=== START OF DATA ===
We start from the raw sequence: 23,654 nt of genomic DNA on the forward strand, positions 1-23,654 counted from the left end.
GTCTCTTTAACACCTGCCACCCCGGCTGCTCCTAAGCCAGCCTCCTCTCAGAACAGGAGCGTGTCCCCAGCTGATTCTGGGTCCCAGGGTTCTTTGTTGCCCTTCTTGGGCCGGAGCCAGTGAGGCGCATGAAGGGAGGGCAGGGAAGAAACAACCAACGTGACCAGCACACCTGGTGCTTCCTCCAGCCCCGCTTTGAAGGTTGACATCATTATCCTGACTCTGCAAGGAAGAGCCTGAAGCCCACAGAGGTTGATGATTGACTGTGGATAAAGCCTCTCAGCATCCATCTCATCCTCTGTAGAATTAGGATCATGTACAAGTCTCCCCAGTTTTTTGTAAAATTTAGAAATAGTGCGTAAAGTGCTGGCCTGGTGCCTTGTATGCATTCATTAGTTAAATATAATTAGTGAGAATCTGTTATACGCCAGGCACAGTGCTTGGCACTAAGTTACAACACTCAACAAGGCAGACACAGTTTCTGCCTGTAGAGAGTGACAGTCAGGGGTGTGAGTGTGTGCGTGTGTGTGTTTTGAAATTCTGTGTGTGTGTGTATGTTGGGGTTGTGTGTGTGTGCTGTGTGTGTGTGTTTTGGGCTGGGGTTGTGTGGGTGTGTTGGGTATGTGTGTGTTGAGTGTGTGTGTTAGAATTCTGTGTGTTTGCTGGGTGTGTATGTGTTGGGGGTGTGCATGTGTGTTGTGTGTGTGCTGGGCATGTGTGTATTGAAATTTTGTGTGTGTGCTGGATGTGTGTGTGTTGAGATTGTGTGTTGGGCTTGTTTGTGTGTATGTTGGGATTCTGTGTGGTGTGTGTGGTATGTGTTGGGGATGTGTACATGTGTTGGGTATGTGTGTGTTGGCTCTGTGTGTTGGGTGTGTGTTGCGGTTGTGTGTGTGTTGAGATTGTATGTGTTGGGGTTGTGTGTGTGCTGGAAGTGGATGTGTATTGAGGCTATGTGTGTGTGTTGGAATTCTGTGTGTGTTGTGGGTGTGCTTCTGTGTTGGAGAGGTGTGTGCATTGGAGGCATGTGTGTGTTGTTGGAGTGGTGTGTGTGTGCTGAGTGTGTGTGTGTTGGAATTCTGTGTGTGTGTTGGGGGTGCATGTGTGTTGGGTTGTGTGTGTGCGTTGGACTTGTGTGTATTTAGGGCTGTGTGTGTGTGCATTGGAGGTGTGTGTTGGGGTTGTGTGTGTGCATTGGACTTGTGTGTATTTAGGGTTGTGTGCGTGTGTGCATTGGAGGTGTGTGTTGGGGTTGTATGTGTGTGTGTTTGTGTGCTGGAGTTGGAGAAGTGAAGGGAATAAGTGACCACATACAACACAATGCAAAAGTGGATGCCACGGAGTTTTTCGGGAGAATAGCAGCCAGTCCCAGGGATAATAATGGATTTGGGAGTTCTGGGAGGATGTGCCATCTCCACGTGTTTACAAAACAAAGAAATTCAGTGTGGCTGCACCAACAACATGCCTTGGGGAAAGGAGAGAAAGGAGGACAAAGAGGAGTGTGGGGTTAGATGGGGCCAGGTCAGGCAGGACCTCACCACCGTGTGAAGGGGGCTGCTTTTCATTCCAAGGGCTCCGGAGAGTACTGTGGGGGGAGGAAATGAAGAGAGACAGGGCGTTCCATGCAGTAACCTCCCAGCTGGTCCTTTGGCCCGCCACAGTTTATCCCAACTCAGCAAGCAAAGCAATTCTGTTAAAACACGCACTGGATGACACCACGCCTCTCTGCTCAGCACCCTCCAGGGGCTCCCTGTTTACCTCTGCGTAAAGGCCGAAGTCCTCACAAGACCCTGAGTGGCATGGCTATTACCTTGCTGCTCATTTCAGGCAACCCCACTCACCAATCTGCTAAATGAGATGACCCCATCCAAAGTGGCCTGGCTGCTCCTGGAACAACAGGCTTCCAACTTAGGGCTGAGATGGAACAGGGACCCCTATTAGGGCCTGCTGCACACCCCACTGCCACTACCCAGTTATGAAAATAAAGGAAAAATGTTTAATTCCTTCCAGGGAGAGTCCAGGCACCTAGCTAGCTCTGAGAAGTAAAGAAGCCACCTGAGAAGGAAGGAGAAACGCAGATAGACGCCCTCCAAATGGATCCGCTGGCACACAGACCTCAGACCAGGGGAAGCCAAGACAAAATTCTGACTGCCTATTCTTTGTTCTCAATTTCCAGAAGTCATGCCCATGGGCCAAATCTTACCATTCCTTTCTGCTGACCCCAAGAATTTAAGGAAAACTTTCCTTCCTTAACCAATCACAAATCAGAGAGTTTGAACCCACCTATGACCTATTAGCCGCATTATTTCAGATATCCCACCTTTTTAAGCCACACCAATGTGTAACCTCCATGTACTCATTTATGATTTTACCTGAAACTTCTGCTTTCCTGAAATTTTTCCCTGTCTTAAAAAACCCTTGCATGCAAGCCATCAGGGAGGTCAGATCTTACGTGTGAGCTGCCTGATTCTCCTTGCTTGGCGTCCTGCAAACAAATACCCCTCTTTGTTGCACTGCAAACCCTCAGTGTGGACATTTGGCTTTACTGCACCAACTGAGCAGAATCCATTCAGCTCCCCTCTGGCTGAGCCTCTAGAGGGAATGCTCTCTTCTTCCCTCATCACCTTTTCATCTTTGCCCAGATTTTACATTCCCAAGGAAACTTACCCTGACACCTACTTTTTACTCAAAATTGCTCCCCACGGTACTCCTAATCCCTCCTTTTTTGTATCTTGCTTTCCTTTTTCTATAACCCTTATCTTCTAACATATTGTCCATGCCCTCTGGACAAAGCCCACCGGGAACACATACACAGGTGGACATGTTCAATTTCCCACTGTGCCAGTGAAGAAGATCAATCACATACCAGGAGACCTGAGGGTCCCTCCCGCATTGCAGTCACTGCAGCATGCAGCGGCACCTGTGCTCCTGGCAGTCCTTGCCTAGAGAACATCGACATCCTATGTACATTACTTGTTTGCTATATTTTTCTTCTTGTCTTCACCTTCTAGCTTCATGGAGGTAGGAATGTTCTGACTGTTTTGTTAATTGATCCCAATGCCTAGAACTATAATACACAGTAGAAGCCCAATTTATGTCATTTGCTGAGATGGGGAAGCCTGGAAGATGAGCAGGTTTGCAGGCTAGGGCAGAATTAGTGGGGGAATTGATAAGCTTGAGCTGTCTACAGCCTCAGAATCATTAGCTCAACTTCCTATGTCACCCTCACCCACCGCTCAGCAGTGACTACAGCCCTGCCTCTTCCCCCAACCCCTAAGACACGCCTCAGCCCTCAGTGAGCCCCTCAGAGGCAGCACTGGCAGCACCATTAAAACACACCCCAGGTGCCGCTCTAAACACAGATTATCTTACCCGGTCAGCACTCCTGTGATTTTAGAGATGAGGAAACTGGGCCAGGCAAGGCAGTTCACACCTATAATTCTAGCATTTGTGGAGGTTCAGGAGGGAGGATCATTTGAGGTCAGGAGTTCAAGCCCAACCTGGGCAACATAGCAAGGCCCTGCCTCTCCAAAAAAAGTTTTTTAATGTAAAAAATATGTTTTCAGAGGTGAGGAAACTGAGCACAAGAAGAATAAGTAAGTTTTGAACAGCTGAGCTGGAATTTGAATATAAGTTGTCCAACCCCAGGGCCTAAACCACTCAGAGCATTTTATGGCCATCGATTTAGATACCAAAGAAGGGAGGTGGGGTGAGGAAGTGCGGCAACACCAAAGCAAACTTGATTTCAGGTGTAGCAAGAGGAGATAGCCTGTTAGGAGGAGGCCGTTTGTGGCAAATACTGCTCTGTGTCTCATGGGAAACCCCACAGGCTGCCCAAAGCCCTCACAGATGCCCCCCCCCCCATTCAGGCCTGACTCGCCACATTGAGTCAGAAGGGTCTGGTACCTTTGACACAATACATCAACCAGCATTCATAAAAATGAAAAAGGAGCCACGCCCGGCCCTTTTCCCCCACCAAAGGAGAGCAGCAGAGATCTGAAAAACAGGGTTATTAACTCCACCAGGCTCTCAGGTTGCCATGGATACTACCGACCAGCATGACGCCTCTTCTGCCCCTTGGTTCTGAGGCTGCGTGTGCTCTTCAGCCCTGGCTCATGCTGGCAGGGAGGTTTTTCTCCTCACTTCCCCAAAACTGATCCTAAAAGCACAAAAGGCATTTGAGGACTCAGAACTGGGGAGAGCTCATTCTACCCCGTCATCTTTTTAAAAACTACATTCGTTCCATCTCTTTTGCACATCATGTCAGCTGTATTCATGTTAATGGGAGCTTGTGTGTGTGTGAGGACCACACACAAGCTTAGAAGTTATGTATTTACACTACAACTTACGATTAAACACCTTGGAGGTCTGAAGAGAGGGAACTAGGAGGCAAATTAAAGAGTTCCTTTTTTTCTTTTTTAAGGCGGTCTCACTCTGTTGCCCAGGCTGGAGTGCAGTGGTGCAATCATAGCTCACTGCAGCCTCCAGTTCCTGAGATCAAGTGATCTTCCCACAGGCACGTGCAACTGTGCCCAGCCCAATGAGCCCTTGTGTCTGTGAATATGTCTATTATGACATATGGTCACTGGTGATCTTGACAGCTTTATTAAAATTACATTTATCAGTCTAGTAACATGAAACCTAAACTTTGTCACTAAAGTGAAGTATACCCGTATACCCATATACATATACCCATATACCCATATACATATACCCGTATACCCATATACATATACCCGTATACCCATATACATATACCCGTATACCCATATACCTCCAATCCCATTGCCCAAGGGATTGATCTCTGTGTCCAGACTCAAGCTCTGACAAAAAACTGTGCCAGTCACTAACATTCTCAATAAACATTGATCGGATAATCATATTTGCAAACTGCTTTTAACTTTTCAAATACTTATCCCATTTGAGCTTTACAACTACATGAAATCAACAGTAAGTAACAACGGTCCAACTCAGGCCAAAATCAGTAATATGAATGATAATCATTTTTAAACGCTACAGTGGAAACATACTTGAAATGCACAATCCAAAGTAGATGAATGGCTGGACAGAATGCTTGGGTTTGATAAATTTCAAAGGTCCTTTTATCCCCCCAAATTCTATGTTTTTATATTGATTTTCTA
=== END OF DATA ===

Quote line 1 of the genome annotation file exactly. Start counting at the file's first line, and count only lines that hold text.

We start from the raw sequence: 23,654 nt of genomic DNA on the forward strand, positions 1-23,654 counted from the left end.